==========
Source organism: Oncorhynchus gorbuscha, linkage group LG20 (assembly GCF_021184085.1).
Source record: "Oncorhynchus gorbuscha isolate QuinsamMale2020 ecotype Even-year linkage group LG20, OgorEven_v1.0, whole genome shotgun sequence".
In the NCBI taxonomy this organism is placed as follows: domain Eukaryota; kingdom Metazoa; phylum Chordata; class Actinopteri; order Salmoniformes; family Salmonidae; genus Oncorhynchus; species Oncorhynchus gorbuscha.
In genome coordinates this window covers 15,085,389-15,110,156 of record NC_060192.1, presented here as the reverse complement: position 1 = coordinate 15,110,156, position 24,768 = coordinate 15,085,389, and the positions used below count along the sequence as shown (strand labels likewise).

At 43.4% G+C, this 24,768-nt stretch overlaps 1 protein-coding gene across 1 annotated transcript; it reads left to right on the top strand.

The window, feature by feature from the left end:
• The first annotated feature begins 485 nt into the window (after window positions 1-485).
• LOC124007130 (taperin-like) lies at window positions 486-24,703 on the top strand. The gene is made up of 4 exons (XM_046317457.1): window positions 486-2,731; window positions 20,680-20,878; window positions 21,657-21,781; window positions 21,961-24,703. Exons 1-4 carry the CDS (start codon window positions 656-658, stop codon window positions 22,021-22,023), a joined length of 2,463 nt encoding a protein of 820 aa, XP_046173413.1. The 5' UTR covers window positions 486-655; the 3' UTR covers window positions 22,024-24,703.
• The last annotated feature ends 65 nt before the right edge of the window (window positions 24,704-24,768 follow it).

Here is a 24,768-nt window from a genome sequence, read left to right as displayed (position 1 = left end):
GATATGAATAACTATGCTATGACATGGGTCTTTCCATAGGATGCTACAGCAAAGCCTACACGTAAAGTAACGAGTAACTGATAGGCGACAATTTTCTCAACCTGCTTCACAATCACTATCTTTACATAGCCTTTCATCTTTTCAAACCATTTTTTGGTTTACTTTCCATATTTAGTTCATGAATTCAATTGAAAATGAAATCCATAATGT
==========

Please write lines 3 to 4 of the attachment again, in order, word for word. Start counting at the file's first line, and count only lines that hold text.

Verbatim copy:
In the NCBI taxonomy this organism is placed as follows: domain Eukaryota; kingdom Metazoa; phylum Chordata; class Actinopteri; order Salmoniformes; family Salmonidae; genus Oncorhynchus; species Oncorhynchus gorbuscha.
In genome coordinates this window covers 15,085,389-15,110,156 of record NC_060192.1, presented here as the reverse complement: position 1 = coordinate 15,110,156, position 24,768 = coordinate 15,085,389, and the positions used below count along the sequence as shown (strand labels likewise).